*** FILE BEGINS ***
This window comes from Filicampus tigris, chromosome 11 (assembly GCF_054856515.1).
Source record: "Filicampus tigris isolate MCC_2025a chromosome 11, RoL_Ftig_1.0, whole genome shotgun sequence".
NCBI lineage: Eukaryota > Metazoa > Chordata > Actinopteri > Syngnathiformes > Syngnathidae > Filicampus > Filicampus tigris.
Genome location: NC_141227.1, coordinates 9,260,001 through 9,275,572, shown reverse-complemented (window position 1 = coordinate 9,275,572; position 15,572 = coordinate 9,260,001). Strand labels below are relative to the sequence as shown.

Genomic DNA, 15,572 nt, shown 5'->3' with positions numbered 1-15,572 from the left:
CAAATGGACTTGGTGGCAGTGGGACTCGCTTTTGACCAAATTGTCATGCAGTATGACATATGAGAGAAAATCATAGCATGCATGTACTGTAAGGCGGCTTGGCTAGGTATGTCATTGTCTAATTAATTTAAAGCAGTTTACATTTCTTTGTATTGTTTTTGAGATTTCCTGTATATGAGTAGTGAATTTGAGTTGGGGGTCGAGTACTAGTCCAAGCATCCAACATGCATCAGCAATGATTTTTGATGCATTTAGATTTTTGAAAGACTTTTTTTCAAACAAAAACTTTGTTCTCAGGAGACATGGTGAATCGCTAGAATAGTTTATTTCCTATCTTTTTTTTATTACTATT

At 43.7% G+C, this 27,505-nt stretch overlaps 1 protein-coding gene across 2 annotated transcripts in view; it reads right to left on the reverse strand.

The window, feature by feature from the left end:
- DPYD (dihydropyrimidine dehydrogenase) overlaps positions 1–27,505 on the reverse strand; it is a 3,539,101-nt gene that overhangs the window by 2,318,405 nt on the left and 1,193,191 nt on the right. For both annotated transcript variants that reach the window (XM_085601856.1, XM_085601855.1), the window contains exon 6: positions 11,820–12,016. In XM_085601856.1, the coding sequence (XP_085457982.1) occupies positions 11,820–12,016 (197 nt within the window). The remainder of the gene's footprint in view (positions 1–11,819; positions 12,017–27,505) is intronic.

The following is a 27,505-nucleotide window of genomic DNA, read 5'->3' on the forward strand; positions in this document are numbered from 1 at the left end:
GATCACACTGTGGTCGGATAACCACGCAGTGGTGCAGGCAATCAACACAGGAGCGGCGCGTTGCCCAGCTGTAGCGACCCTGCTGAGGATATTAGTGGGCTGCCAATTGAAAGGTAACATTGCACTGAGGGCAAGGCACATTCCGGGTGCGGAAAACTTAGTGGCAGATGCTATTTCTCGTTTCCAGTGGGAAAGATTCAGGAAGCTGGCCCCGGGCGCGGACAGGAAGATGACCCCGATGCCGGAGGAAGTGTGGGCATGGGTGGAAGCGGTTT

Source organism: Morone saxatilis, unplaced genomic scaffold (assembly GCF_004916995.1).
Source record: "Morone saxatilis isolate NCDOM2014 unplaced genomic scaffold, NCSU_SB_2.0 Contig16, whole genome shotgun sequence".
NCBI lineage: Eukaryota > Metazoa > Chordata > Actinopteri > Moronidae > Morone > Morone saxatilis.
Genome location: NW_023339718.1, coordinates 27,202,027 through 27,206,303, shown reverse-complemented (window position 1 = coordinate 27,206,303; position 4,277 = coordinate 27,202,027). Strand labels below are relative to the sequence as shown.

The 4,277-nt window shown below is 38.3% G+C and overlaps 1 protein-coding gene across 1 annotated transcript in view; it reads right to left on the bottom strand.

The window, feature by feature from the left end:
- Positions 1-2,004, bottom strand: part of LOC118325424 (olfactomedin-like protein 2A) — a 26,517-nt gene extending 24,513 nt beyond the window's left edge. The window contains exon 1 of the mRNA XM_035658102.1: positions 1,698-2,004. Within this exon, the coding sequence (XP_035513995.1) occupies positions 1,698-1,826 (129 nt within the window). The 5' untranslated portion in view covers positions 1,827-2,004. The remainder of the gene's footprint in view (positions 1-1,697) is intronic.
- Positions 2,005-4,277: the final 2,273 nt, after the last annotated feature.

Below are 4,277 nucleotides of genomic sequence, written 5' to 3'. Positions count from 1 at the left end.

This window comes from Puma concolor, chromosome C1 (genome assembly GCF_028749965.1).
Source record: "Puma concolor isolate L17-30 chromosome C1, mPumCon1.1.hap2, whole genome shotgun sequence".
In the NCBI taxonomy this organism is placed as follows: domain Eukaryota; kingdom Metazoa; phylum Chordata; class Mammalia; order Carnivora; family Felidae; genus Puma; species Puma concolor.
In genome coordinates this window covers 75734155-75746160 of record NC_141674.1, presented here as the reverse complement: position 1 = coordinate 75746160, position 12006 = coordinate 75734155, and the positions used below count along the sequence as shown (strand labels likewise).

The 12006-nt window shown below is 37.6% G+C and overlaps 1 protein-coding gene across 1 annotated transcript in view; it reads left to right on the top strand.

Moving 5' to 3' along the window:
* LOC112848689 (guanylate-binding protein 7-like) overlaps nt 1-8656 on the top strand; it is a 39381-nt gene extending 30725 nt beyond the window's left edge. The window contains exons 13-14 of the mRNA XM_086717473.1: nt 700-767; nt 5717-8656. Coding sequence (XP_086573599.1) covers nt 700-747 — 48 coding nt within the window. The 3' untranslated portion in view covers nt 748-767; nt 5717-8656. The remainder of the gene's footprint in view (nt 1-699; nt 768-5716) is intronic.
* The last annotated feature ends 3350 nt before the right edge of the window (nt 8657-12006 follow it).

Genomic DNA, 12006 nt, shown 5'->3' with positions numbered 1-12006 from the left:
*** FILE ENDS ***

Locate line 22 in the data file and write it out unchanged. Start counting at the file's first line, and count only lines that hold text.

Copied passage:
Source record: "Puma concolor isolate L17-30 chromosome C1, mPumCon1.1.hap2, whole genome shotgun sequence".